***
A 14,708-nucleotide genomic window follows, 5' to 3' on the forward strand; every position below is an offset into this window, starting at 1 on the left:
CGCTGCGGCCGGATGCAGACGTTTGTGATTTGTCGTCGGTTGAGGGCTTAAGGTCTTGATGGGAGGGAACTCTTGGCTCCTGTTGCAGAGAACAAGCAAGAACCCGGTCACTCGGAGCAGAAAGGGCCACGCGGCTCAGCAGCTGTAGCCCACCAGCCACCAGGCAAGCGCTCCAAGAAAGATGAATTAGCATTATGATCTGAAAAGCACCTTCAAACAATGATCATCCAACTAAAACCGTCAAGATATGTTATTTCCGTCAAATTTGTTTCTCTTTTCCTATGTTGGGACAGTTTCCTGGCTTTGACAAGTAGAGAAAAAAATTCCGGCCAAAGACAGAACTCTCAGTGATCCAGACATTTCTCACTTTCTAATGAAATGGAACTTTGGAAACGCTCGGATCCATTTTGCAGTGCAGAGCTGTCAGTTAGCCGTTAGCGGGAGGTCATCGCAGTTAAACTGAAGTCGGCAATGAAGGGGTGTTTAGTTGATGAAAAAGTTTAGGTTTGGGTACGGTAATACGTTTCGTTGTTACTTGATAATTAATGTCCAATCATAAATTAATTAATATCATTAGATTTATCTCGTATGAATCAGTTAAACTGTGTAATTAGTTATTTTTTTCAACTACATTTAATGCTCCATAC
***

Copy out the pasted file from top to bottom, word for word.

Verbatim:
A 14,708-nucleotide genomic window follows, 5' to 3' on the forward strand; every position below is an offset into this window, starting at 1 on the left:
CGCTGCGGCCGGATGCAGACGTTTGTGATTTGTCGTCGGTTGAGGGCTTAAGGTCTTGATGGGAGGGAACTCTTGGCTCCTGTTGCAGAGAACAAGCAAGAACCCGGTCACTCGGAGCAGAAAGGGCCACGCGGCTCAGCAGCTGTAGCCCACCAGCCACCAGGCAAGCGCTCCAAGAAAGATGAATTAGCATTATGATCTGAAAAGCACCTTCAAACAATGATCATCCAACTAAAACCGTCAAGATATGTTATTTCCGTCAAATTTGTTTCTCTTTTCCTATGTTGGGACAGTTTCCTGGCTTTGACAAGTAGAGAAAAAAATTCCGGCCAAAGACAGAACTCTCAGTGATCCAGACATTTCTCACTTTCTAATGAAATGGAACTTTGGAAACGCTCGGATCCATTTTGCAGTGCAGAGCTGTCAGTTAGCCGTTAGCGGGAGGTCATCGCAGTTAAACTGAAGTCGGCAATGAAGGGGTGTTTAGTTGATGAAAAAGTTTAGGTTTGGGTACGGTAATACGTTTCGTTGTTACTTGATAATTAATGTCCAATCATAAATTAATTAATATCATTAGATTTATCTCGTATGAATCAGTTAAACTGTGTAATTAGTTATTTTTTTCAACTACATTTAATGCTCCATAC